A "super gang" of hardened remorseless criminals — that's what the Islamic State (ISIS) is creating to further its campaign of terror worldwide.
That was one of the recent findings made by the International Centre for the Study of Radicalisation and Political Violence at King's College London, CBN News reports.
The research centre collected extensive data on 79 recent European militants with criminal pasts. Their profiles suggest that the networks and underworlds of criminals and terrorists are increasingly merging, according to The Washington Post.
The criminals recruited by ISIS easily transition to committing violence for a different cause — the Islamist extremist cause, the Centre said in a report.
This practice makes ISIS different from other Islamist groups such as al Qaeda that recruit their militants from the ranks of radicalised students, intellectuals or other previously nonviolent individuals, the report pointed out.
"They are the perfect fit," said Peter Neumann, the centre's director and an expert on radicalisation, referring to the criminals joining the Islamist extremists. "Islamic State doesn't require any intellectual sophistication. It doesn't ask you to study religion. It makes it all like a computer game."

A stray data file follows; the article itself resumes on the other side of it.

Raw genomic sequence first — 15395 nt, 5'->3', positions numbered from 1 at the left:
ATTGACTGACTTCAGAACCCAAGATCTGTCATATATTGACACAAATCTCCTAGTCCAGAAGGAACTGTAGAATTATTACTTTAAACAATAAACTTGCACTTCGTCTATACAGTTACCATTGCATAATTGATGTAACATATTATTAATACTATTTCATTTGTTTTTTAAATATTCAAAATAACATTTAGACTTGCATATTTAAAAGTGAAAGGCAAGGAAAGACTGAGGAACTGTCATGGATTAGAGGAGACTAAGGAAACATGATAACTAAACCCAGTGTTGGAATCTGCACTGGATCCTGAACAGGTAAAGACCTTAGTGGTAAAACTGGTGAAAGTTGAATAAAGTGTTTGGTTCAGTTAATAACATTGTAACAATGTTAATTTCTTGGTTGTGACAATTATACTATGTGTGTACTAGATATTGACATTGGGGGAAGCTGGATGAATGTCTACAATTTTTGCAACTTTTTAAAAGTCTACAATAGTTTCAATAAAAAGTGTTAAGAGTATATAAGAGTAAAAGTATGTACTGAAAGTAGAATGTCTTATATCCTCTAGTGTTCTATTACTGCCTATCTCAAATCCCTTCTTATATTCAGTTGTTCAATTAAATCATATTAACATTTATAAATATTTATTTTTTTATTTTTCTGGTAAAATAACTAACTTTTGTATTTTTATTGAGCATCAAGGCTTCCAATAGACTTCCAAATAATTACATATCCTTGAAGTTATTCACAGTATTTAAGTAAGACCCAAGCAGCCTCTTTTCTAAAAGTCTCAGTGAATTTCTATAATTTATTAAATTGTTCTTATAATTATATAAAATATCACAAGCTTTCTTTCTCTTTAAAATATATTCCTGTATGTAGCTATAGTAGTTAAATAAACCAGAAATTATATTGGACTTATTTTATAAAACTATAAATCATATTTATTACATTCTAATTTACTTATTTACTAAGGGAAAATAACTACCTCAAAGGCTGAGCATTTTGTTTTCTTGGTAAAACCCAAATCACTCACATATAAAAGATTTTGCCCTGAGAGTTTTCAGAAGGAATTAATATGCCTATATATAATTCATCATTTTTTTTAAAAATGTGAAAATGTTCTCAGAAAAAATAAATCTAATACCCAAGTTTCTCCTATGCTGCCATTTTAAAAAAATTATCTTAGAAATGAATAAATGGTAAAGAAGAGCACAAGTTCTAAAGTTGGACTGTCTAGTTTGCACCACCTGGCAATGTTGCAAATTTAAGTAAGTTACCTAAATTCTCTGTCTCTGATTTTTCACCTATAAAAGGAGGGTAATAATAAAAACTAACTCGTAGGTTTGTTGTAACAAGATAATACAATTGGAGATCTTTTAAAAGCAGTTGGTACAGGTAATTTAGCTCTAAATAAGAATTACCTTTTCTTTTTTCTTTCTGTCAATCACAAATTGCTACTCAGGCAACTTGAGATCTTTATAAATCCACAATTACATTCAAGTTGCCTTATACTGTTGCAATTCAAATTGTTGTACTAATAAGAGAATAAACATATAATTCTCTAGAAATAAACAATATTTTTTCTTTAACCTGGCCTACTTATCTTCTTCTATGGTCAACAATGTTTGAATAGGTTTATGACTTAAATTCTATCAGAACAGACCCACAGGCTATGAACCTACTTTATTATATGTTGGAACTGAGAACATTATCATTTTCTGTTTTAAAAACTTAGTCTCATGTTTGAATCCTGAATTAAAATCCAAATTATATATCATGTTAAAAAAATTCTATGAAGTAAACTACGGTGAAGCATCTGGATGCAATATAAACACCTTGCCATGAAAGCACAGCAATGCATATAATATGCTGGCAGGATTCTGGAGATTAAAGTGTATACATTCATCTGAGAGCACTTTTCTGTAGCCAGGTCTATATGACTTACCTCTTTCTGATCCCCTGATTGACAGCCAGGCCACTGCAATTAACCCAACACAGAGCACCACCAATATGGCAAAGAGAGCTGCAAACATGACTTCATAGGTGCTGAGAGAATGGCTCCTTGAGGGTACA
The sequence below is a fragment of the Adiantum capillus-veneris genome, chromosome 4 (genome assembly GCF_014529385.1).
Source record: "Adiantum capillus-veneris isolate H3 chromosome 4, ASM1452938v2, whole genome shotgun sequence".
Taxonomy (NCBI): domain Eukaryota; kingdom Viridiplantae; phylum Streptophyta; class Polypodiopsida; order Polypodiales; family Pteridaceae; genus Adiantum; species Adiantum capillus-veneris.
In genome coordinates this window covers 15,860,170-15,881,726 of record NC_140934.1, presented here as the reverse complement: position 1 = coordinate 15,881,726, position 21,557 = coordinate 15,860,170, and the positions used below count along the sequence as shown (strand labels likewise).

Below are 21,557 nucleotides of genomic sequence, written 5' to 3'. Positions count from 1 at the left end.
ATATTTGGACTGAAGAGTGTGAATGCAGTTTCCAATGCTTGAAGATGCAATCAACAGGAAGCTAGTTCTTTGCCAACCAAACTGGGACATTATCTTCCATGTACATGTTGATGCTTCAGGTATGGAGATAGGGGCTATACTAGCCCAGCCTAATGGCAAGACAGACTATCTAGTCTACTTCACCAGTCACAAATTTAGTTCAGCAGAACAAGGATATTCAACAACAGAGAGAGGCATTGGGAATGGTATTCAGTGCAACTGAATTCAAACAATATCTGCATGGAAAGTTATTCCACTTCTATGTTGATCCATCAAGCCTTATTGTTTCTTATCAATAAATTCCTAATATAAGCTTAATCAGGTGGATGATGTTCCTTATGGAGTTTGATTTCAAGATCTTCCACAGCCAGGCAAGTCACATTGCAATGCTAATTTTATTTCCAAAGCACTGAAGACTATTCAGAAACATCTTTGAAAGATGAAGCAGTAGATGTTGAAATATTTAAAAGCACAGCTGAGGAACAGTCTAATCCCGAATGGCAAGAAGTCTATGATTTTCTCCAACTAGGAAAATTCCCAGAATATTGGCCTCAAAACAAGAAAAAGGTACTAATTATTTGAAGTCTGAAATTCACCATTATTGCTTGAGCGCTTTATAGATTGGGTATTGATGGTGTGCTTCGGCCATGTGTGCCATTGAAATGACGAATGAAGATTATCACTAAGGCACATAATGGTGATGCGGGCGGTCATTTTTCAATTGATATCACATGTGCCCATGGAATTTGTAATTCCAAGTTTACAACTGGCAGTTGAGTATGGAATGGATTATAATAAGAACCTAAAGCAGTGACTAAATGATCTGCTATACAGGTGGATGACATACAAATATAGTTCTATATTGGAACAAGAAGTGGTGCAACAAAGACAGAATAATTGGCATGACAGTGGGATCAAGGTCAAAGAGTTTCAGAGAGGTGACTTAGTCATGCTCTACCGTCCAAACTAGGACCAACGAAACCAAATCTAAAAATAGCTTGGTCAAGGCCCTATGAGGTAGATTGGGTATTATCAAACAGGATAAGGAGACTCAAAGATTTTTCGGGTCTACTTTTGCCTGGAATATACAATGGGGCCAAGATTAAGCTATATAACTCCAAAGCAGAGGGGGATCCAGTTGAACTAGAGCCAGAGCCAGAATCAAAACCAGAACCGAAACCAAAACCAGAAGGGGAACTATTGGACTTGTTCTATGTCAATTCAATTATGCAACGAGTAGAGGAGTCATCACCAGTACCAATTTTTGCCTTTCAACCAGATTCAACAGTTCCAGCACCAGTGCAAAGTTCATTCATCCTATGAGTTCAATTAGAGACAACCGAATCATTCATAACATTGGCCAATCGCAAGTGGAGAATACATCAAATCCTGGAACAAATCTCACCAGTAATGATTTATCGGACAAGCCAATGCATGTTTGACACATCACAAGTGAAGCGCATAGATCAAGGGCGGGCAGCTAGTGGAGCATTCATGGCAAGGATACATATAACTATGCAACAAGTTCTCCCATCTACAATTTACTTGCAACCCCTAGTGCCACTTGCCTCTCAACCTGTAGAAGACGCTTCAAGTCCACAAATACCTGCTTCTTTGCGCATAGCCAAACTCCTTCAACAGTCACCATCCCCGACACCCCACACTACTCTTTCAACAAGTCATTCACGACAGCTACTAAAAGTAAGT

Neumann said their study showed that 80 percent of those involved in recent terrorist plots had criminal convictions.
The Centre's report said ISIS offers criminals a chance at "redemption" without requiring a change in behavior.
Since the recruited criminals are already used to violence, it's easier for the ISIS leadership to convince them to join a campaign of terror. Moreover, the criminals are already familiar with weapons and are adept at "staying under the radar" and logistical planning, the researchers said.
They fear that extremists with criminal records could plan large-scale attacks more easily than before because of their underworld contacts and previous experience in dodging the law.
The report also warned that about 40 percent of terror plots in Europe are now being financed by the proceeds from the sale of illicit drugs and counterfeit goods. For instance, one of the terrorists who perpetrated the attack on the French satirical magazine Charlie Hebdo financed his activities by selling counterfeit sports shoes on the streets of Paris, the report said.